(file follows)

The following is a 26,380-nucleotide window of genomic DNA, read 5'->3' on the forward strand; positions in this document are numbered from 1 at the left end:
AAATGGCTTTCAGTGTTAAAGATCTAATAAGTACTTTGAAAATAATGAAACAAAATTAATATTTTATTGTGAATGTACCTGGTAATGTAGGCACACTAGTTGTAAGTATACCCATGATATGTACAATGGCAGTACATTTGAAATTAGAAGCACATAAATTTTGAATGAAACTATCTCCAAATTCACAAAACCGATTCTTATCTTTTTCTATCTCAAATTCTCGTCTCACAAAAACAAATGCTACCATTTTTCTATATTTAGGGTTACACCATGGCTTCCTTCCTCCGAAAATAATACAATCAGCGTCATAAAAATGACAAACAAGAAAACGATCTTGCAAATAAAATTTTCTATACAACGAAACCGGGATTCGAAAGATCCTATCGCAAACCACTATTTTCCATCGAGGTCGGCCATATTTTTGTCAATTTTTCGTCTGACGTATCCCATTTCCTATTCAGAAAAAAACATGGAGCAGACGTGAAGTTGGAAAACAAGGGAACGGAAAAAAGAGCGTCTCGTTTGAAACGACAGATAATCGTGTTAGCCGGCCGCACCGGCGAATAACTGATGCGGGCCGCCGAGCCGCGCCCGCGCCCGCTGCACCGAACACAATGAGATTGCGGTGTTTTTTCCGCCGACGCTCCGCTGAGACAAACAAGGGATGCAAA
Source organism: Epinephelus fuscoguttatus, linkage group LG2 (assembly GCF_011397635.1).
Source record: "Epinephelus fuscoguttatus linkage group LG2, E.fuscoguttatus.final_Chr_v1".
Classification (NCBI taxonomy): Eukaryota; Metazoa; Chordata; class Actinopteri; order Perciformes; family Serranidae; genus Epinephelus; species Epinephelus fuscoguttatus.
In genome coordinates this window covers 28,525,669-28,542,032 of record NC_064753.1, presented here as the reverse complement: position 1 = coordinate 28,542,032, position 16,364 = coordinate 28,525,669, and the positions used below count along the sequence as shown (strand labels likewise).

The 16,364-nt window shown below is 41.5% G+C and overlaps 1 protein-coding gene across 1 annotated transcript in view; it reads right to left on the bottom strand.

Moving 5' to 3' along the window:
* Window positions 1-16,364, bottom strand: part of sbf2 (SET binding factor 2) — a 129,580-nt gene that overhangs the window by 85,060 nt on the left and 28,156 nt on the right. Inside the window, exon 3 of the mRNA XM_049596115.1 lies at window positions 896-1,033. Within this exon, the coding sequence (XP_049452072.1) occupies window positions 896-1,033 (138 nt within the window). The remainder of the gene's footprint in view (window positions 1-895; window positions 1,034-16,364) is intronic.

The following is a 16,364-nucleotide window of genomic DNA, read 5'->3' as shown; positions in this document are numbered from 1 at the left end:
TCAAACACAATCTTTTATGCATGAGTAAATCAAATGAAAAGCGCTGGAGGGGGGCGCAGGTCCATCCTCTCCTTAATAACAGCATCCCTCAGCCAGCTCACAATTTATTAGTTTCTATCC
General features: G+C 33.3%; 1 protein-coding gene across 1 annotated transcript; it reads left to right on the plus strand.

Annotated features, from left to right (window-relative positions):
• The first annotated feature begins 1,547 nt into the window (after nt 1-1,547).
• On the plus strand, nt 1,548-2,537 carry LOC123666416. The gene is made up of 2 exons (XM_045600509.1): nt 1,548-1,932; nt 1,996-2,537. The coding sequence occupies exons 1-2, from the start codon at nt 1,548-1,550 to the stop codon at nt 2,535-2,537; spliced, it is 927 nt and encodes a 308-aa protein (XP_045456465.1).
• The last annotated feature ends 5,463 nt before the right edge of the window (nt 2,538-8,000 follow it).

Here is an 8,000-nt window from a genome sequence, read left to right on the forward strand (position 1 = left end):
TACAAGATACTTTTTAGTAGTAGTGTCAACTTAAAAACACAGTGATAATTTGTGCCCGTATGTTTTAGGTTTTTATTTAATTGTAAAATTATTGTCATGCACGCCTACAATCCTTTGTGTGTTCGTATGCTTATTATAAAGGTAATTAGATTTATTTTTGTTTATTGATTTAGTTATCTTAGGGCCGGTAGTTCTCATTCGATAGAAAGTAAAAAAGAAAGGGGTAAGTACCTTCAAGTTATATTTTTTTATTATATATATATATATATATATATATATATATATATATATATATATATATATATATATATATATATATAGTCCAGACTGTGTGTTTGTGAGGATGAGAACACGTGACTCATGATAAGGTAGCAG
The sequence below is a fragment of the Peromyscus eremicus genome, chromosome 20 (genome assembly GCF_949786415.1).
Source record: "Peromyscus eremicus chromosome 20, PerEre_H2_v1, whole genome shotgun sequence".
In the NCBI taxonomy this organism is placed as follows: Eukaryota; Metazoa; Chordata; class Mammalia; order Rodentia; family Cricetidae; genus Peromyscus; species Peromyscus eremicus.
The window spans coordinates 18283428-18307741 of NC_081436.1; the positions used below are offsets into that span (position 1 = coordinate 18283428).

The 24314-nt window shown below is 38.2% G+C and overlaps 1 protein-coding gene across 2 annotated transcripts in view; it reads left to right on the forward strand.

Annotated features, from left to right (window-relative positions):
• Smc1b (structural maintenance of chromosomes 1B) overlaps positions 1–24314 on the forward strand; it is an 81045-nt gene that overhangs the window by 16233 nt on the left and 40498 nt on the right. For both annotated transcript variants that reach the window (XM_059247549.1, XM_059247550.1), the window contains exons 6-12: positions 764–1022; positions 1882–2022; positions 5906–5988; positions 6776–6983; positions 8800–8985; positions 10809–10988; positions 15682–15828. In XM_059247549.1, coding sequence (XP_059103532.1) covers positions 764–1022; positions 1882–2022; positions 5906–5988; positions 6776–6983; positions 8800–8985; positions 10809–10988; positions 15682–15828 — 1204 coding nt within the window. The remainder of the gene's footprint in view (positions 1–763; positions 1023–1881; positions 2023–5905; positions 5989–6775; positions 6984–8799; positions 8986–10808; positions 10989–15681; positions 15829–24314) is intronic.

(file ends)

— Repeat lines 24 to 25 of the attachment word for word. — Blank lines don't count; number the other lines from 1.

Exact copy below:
Annotated features, from left to right (window-relative positions):
• Smc1b (structural maintenance of chromosomes 1B) overlaps positions 1–24314 on the forward strand; it is an 81045-nt gene that overhangs the window by 16233 nt on the left and 40498 nt on the right. For both annotated transcript variants that reach the window (XM_059247549.1, XM_059247550.1), the window contains exons 6-12: positions 764–1022; positions 1882–2022; positions 5906–5988; positions 6776–6983; positions 8800–8985; positions 10809–10988; positions 15682–15828. In XM_059247549.1, coding sequence (XP_059103532.1) covers positions 764–1022; positions 1882–2022; positions 5906–5988; positions 6776–6983; positions 8800–8985; positions 10809–10988; positions 15682–15828 — 1204 coding nt within the window. The remainder of the gene's footprint in view (positions 1–763; positions 1023–1881; positions 2023–5905; positions 5989–6775; positions 6984–8799; positions 8986–10808; positions 10989–15681; positions 15829–24314) is intronic.